Open For “Business”

27 May

With a good number of states loosening their SIP orders, financial markets have definitely weighed in on what will await them: Pent Up Demand. While we concur that the sudden release from an imposed lockdown will incite the need for dining out (albeit at a distance) and some form of retail therapy in whatever form is allowed. What we have a problem with is that Wall Street has not fully taken into account the fact that the absolute carnage caused by the sudden and total cessation of global economic activity has yet to even really be felt yet. As folks tiptoe back into the workplace (to the extent that they have a job) and to this new life as we know it, it will become apparent that the fallout from this pandemic has yet to unfold. I just read a statistic that the job losses in March and April  alone  were equivalent to all the job losses experienced through all the recessions in this country combined since 1960. screenshot_1590516116327If this is not stress-inducing enough, look at the SP500 banking index which is struggling to put in a bottom since the “April Lows”.  Clearly the banking sector is anticipating that there will be some credit losses associated with this event. One can recall that in the early parts of 2008, the consensus was that the concerns in residential real estate would be minimal and relegated to one small part of the mortgage market; a notion which was wrung out of investors psyches over the ensuing three years. It seems to us that things will be different for the global economy as it tries to regain its footing, post lockdown. We find it non-sensical to believe that what we return to will be relatively unscathed by the events of the last 3 months, particularly given the tenuous state of the global economy heading into 2020.


21 May

I’ve been thinking a lot about runways lately, probably because we’ve been inundated with images and descriptions thereof: namely  empty actual airport runways and the runways companies and countries are going to need to exit this latest exogenous shock.  Just as with their aeronautical equivalent, companies and countries are vigorously trying to find the lift and the length of ground necessary to safely exit this pandemic without a violent ending. The problem is that the lift (stimulus both fiscal and monetary) is being applied to an aircraft weighed down by a multitude of existing mechanical problems. While we have no reason to believe that the aircraft won’t get off the ground, the length and success of the ensuing flight is not assured, something you would never know if you look at the equity markets YTD. As we have written about before, the efficacy of Monetary Policy globally was on the wane going into this crisis, and certainly there is nothing to make us believe that Central Banks, even in concert with relatively unrestrained fiscal policy, will provide nothing more than a brief bounce in growth. We also have no doubt that anything less than a V shaped recovery will quickly be met with a multitude of Central Bank countermeasures, none of which will be effective. Fade the V, Buy Stuff.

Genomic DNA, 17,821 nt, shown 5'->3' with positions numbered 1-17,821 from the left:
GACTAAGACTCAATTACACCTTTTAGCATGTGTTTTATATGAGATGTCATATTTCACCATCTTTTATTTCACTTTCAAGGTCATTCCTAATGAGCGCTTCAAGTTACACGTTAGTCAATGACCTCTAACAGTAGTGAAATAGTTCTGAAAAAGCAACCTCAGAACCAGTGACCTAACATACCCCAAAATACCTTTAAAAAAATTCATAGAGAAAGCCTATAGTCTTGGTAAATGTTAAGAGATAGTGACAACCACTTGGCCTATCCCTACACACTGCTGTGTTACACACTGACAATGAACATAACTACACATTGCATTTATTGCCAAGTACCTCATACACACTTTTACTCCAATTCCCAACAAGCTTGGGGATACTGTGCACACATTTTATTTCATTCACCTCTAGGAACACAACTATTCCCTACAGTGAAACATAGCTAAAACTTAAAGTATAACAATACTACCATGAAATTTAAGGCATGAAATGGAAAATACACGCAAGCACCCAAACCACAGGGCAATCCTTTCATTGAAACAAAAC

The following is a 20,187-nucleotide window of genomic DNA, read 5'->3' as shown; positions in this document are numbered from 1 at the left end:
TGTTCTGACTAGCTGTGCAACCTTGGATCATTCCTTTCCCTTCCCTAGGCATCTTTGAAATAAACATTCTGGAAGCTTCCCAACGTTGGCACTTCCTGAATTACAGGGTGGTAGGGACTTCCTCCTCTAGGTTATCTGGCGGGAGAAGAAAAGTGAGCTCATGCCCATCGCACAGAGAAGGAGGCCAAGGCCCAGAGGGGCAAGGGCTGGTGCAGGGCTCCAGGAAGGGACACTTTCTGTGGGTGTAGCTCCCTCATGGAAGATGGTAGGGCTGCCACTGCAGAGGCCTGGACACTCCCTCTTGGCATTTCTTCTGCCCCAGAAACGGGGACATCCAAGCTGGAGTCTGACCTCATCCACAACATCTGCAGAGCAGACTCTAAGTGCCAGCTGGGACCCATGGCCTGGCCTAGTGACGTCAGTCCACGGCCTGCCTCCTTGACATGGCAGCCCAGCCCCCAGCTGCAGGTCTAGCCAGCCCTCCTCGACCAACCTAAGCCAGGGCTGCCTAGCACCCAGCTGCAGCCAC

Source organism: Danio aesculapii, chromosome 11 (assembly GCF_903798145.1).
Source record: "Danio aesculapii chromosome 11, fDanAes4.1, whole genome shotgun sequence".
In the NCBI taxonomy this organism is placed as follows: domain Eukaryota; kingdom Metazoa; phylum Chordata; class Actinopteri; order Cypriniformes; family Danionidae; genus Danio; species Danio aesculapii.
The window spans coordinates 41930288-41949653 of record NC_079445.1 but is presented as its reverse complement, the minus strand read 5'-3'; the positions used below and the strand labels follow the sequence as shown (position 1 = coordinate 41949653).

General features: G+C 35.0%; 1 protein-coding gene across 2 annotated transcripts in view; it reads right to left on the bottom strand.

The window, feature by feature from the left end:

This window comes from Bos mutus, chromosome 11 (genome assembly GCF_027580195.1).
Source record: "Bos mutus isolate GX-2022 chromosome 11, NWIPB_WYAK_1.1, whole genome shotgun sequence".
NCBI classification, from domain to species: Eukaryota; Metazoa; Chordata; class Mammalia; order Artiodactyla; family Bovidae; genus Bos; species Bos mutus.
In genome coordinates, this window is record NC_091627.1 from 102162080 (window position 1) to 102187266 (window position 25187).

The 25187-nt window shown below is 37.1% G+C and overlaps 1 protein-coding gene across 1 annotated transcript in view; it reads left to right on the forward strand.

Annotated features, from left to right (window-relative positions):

Asynchronous Reality Show

7 May

Welcome to the Asynchronous Reality Show,  a term( full disclosure not coined by me unfortunately)  used to describe the cognitive dissonance currently exhibited by some parts of the Capital Markets, particularly public equity markets. The gap between reality and perceived reality is commonplace on Wall Street even in normal times, and one has to remember that $7Trillion in stimulus ($3Tln Federal Government and $4Tln in Fed Backed and unbacked purchases) makes for one hell of a party.screenshot_1588865898648

However, a glance at the chart shows what one might term the real economy as measured by the S&P GSCI commodity (denominator)index versus the S&P (numerator), lets call it the hope and a prayer versus the ugly truth chart. The sharp increase in the chart would infer that investor hopes (aided by that friendly $7Trillion) aren’t paying much attention to the bloodbath in the real economy, most notably the action in Crude Oil.


27 Apr

Physically unable to perform (PUP) is a term thrown around training rooms, generally to describe players whose injuries are not severe enough for the injured reserve list but still are incapable of playing at that particular time. The term could also be used when looking at the recent debacle in the  crude oil markets. While commodity related  ETF’s and ETN’s have been around for awhile, they have always had issues when the shape of the underlying futures curve forced some type of disconnect in the publicly traded vehicle. While we maintain that the move into negative territory for spot oil was going to happen (and was happening already) sooner rather than later, the illiquidity of an expiring futures contract into a spot market short of prompt storage simply pushed the inevitable along. The lessons learned from the action on Monday are many, but the main takeaway should be : Financially constructed proxies involving physical delivery of actual commodities are rife for manipulation and extreme dislocation, particularly when the product has been sold to a public unaware of its particular nuances.